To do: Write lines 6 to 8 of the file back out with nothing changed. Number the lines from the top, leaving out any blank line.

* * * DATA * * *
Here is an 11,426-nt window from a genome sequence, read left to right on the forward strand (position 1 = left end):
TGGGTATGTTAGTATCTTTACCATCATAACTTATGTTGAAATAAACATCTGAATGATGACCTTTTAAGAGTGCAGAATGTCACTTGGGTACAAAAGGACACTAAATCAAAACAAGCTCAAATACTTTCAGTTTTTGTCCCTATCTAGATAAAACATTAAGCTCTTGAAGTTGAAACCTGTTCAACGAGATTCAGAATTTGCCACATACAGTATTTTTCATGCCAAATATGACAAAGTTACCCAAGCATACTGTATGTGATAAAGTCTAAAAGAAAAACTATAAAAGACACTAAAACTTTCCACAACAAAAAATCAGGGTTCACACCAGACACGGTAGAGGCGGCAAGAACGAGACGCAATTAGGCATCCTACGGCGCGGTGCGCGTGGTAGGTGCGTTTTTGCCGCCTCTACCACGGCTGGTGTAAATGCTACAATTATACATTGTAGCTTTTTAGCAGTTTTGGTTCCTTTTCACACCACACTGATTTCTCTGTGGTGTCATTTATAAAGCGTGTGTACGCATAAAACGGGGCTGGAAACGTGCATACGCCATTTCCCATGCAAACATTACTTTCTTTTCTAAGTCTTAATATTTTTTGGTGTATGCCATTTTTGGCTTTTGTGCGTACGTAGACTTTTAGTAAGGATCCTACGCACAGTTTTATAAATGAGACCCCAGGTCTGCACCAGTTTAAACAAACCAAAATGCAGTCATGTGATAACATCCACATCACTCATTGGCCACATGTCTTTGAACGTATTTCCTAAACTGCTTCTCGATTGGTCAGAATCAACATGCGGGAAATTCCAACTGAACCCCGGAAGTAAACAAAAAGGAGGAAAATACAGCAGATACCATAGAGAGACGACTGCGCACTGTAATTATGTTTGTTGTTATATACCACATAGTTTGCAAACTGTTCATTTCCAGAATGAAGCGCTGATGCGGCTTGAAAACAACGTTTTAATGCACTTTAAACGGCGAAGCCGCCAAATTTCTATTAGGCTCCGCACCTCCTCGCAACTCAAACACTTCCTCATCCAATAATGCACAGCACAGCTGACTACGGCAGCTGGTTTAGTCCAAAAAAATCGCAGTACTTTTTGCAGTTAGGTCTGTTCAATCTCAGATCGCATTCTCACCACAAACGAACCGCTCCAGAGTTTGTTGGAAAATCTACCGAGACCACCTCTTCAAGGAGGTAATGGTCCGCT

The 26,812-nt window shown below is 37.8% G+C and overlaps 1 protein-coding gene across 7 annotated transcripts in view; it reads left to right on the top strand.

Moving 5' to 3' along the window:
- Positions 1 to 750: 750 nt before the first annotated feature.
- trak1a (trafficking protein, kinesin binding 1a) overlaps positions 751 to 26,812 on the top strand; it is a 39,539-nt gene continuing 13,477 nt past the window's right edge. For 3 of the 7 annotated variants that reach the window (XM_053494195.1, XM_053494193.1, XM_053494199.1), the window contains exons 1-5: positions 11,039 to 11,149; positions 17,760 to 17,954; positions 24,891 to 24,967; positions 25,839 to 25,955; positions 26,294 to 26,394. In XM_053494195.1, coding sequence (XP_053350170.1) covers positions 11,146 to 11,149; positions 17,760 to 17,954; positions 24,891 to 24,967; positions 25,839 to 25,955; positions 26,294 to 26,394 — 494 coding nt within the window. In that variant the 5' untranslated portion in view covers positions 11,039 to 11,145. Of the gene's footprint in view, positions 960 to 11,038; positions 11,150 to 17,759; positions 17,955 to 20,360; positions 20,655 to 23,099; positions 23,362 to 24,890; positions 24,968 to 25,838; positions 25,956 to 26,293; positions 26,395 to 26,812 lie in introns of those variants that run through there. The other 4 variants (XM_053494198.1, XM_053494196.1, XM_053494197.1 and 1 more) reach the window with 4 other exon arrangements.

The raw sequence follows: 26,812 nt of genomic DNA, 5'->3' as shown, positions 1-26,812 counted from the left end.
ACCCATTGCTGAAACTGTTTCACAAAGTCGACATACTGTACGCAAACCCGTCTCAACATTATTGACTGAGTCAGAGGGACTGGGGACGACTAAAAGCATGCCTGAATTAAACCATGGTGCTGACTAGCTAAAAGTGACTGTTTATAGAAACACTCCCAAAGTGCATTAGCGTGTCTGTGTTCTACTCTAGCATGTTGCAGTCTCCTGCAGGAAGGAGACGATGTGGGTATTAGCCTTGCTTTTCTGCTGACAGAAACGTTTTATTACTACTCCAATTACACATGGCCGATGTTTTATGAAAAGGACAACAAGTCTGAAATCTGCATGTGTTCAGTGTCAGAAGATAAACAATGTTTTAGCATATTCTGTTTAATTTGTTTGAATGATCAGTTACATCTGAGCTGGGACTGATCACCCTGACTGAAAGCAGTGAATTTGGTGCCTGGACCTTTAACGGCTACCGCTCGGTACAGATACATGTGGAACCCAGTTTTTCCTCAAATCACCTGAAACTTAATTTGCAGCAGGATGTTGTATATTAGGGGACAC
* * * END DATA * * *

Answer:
- trak1a (trafficking protein, kinesin binding 1a) overlaps positions 751 to 26,812 on the top strand; it is a 39,539-nt gene continuing 13,477 nt past the window's right edge. For 3 of the 7 annotated variants that reach the window (XM_053494195.1, XM_053494193.1, XM_053494199.1), the window contains exons 1-5: positions 11,039 to 11,149; positions 17,760 to 17,954; positions 24,891 to 24,967; positions 25,839 to 25,955; positions 26,294 to 26,394. In XM_053494195.1, coding sequence (XP_053350170.1) covers positions 11,146 to 11,149; positions 17,760 to 17,954; positions 24,891 to 24,967; positions 25,839 to 25,955; positions 26,294 to 26,394 — 494 coding nt within the window. In that variant the 5' untranslated portion in view covers positions 11,039 to 11,145. Of the gene's footprint in view, positions 960 to 11,038; positions 11,150 to 17,759; positions 17,955 to 20,360; positions 20,655 to 23,099; positions 23,362 to 24,890; positions 24,968 to 25,838; positions 25,956 to 26,293; positions 26,395 to 26,812 lie in introns of those variants that run through there. The other 4 variants (XM_053494198.1, XM_053494196.1, XM_053494197.1 and 1 more) reach the window with 4 other exon arrangements.

The raw sequence follows: 26,812 nt of genomic DNA, 5'->3' as shown, positions 1-26,812 counted from the left end.
ACCCATTGCTGAAACTGTTTCACAAAGTCGACATACTGTACGCAAACCCGTCTCAACATTATTGACTGAGTCAGAGGGACTGGGGACGACTAAAAGCATGCCTGAATTAAACCATGGTGCTGACTAGCTAAAAGTGACTGTTTATAGAAACACTCCCAAAGTGCATTAGCGTGTCTGTGTTCTACTCTAGCATGTTGCAGTCTCCTGCAGGAAGGAGACGATGTGGGTATTAGCCTTGCTTTTCTGCTGACAGAAACGTTTTATTACTACTCCAATTACACATGGCCGATGTTTTATGAAAAGGACAACAAGTCTGAAATCTGCATGTGTTCAGTGTCAGAAGATAAACAATGTTTTAGCATATTCTGTTTAATTTGTTTGAATGATCAGTTACATCTGAGCTGGGACTGATCACCCTGACTGAAAGCAGTGAATTTGGTGCCTGGACCTTTAACGGCTACCGCTCGGTACAGATACATGTGGAACCCAGTTTTTCCTCAAATCACCTGAAACTTAATTTGCAGCAGGATGTTGTATATTAGGGGACAC